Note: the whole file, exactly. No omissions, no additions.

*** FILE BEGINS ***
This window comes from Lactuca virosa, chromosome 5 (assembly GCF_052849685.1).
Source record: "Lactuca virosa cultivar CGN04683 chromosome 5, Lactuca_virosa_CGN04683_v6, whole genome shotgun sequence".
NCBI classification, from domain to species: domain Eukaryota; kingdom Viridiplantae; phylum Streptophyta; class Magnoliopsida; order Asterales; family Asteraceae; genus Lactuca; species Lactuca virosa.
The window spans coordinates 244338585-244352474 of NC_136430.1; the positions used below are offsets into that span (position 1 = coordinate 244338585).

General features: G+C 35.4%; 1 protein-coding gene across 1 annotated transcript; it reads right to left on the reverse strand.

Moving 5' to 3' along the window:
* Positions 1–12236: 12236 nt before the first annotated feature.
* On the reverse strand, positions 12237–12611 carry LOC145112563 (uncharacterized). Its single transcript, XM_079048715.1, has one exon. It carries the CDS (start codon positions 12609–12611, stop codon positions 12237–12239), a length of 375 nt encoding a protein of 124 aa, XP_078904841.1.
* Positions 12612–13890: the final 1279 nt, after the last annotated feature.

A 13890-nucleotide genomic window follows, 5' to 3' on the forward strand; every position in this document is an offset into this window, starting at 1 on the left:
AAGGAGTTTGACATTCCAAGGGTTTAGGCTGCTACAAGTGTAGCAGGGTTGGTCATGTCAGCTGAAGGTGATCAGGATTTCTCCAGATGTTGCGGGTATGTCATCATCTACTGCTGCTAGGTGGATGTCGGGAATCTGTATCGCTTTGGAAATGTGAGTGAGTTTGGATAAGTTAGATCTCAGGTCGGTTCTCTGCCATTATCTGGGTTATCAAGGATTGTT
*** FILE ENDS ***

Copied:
This window comes from Lactuca virosa, chromosome 5 (assembly GCF_052849685.1).
Source record: "Lactuca virosa cultivar CGN04683 chromosome 5, Lactuca_virosa_CGN04683_v6, whole genome shotgun sequence".
NCBI classification, from domain to species: domain Eukaryota; kingdom Viridiplantae; phylum Streptophyta; class Magnoliopsida; order Asterales; family Asteraceae; genus Lactuca; species Lactuca virosa.
The window spans coordinates 244338585-244352474 of NC_136430.1; the positions used below are offsets into that span (position 1 = coordinate 244338585).

General features: G+C 35.4%; 1 protein-coding gene across 1 annotated transcript; it reads right to left on the reverse strand.

Moving 5' to 3' along the window:
* Positions 1–12236: 12236 nt before the first annotated feature.
* On the reverse strand, positions 12237–12611 carry LOC145112563 (uncharacterized). Its single transcript, XM_079048715.1, has one exon. It carries the CDS (start codon positions 12609–12611, stop codon positions 12237–12239), a length of 375 nt encoding a protein of 124 aa, XP_078904841.1.
* Positions 12612–13890: the final 1279 nt, after the last annotated feature.

A 13890-nucleotide genomic window follows, 5' to 3' on the forward strand; every position in this document is an offset into this window, starting at 1 on the left:
AAGGAGTTTGACATTCCAAGGGTTTAGGCTGCTACAAGTGTAGCAGGGTTGGTCATGTCAGCTGAAGGTGATCAGGATTTCTCCAGATGTTGCGGGTATGTCATCATCTACTGCTGCTAGGTGGATGTCGGGAATCTGTATCGCTTTGGAAATGTGAGTGAGTTTGGATAAGTTAGATCTCAGGTCGGTTCTCTGCCATTATCTGGGTTATCAAGGATTGTT